The Swim – 3.8km, lake, one continuous loop

At 6:40 the horn went and we were off. A big TV monitor showed the first swimmers funnelling down the pontoon and diving in the water. We slowly shuffled forward and after around 19 minutes it was my turn. I decided to slip into the water feet first rather than dive, but misjudged and ended up doing a half belly flop flat on my face, not the most auspicious start. The water was calm, clear and remarkably warm, so after a quick readjustment I was on my way.

I had expected a smooth swim, as there was a rope with buoys every 20 meters or so marking the whole route meaning no getting off course. Also, we had self-seeded therefore in thery would be with athletes at the same ability and as the course was one continuous single loop, there should be no need for any of the aggressive over taking or ”swimming over top“ that normally happens at the start.

Unfortunately, my hopes were quickly shattered as I realized that many people had put themselves way to far forward on the seeding and were basically blocking the line for everyone else, causing conflict between faster swimmers trying to get through small gaps. Added to which the more aggressive nature of the Korean/Chinese meant I got some real punches and kicks, so ended up taking a very wide line.

Other than the punches, the blockages and the rather alarming number of swimmers hanging onto the rope and resting, the swim was uneventful, almost boring. After seeming to go on for ever, the finish arrived suddenly and I made my way up the slope back onto the pontoon. I remembered to look at my Garmin and it showed 1:30, which was a record for me (later my official time was given as 1:31, but still was my best swim ever). To be honest I think the ease of navigation was the main reason for this more than any big improvement on my part, but I was happy to take it!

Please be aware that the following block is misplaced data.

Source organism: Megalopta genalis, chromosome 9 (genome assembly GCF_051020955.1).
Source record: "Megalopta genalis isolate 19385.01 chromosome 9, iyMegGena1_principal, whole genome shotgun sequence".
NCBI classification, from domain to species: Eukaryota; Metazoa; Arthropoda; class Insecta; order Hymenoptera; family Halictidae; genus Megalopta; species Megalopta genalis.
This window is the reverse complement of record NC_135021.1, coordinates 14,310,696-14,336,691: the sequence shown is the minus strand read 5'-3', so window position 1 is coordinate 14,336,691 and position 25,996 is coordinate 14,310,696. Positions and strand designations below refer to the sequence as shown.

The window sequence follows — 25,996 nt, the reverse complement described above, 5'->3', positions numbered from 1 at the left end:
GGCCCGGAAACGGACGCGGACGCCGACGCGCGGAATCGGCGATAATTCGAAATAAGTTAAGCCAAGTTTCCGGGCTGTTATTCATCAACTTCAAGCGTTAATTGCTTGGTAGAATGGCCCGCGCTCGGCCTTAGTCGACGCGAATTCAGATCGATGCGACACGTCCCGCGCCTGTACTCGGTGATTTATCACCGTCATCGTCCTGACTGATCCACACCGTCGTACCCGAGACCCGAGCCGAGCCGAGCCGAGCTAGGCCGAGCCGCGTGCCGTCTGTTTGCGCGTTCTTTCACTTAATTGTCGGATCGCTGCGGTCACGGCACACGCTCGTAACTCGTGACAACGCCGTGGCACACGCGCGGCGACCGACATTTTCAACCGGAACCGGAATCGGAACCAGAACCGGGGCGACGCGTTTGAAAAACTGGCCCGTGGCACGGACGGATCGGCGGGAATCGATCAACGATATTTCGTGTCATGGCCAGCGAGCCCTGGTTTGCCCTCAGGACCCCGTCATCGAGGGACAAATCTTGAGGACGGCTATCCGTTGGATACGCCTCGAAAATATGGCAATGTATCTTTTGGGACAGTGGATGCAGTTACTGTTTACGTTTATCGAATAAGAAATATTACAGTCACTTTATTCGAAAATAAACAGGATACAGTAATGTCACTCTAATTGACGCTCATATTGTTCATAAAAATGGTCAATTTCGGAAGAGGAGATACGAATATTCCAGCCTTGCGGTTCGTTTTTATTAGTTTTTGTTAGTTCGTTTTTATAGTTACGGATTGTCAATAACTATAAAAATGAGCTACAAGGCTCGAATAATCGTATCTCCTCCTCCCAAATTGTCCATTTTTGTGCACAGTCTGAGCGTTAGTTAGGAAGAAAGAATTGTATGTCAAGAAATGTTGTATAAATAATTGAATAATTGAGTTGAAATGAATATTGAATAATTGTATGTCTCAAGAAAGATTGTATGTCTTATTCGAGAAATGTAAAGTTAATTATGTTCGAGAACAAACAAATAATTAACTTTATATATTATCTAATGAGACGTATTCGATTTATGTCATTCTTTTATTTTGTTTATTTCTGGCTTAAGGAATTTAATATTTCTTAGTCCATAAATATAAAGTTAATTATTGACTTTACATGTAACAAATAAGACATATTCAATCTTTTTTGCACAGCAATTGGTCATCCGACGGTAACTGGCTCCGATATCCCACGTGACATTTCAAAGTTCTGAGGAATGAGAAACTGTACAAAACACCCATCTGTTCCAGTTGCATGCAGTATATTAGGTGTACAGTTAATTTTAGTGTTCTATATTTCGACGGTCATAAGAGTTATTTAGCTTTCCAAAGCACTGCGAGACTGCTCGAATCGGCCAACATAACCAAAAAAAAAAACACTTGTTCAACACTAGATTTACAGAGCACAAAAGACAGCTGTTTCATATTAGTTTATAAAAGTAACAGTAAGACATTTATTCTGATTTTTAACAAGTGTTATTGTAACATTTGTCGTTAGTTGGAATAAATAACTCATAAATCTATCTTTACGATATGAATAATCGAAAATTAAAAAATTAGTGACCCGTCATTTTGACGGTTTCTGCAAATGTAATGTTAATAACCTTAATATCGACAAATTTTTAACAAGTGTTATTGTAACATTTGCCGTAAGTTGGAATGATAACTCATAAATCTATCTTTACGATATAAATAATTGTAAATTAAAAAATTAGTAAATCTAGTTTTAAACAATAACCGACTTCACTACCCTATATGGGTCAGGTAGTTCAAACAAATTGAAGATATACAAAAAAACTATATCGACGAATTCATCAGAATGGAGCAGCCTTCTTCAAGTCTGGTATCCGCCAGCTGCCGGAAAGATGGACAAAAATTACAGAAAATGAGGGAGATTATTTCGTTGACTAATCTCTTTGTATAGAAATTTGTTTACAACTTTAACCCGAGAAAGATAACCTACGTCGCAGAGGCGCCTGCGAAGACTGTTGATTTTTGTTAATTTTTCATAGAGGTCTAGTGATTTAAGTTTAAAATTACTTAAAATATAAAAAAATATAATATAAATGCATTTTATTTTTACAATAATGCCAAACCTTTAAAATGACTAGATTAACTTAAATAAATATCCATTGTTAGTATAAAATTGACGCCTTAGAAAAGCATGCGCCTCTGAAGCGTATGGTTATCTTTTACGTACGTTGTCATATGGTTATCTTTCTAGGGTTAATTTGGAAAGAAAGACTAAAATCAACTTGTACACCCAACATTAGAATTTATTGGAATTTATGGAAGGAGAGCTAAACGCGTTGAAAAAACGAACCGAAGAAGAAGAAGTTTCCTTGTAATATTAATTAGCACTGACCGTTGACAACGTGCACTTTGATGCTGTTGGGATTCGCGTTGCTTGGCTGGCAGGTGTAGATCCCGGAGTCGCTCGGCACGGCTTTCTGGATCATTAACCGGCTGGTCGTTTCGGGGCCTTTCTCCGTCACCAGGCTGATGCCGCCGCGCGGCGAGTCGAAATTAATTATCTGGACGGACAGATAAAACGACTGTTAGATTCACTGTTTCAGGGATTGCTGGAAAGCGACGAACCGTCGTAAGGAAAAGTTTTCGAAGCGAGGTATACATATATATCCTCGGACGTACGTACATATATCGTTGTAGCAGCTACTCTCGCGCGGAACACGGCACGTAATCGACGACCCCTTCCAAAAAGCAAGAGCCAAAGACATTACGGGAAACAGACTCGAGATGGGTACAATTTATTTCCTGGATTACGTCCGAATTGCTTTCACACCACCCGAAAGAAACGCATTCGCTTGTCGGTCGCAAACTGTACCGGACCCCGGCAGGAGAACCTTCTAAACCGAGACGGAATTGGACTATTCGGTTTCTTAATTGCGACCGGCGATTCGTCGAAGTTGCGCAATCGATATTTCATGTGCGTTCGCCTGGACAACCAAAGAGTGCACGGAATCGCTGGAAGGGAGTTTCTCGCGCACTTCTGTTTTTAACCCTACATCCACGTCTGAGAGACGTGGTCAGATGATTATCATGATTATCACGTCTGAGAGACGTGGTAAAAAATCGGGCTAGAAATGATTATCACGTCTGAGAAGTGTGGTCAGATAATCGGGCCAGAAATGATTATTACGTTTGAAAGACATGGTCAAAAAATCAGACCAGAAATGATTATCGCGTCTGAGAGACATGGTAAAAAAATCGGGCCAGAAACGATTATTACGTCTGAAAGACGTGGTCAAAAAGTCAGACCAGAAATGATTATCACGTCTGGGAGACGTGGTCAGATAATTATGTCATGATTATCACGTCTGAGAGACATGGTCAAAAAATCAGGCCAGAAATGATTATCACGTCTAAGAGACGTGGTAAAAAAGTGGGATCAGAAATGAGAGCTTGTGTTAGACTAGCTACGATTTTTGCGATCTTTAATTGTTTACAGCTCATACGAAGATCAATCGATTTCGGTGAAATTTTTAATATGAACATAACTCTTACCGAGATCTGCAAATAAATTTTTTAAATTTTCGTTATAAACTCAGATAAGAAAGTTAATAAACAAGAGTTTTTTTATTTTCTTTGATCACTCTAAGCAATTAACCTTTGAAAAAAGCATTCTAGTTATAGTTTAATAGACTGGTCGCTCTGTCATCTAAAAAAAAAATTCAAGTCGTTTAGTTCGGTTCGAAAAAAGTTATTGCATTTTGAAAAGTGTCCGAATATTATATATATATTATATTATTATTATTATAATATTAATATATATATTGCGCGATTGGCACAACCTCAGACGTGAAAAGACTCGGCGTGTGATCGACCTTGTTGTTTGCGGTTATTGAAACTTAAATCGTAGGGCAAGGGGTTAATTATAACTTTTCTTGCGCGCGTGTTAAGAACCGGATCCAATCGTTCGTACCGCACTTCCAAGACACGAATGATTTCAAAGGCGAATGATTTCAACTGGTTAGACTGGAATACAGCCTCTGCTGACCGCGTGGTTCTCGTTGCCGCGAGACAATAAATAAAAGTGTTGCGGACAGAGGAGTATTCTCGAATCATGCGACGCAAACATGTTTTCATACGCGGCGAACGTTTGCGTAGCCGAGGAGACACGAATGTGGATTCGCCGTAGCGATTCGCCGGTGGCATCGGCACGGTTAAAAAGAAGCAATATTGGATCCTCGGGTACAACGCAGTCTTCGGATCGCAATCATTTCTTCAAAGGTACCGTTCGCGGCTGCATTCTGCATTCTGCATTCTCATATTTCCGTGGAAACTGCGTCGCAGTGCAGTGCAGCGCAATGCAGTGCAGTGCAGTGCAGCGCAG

gettherundone Gurye Ironman
Swim finish – even a wet cat has more poise!

 

Transition T1.

OK, I am always slow in transition, my mantra is that it’s better to take my time and be comfortable over the bike or run, rather than try to save a few minutes. I prefer to swim in just my undershorts beneath my wet suit, so I can strip off the suit, dry off and then put fresh clean dry clothes on for the bike. Not quite blow drying my hair but making sure I am comfortable and as ready as possible to start the next section. However, the transition this time was long even for me, not quite sure why, this is one area I definitely need to work on. It was nice however to meet up with Ken, one for my Tokyo team mates and have a quick chat as we changed before rushing out.

Final little thing that lifted my spirits was when I handed in my change bag before leaving, I noticed the person who took it from me was the owner of the little Chicken/Rice soup place we had been to twice, she and I recognised each other at same time, with her giving me a fist pump and a smile to send me on my way.

Bike 180k 3 loops.

The course started with an initial 30k which lead into 3 loops then a final 20k back to the finish. Once out of transition the road quickly began to climb for 8k with a U-turn at the top then back down the hill. As I climbed up I noticed the bikes were coming back down pretty fast and I saw several bikes way too close hurtling down at speed. Just after they passed me, I heard an almighty noise although I couldn’t see what happened as I had to focus on pushing up the hill, but the ensuing commotion made it obvious someone had crashed and probably brought others down in the process. After I turned around and came back down I saw two people still fixing their bikes in the side of the road, such a tough way to start their bike leg.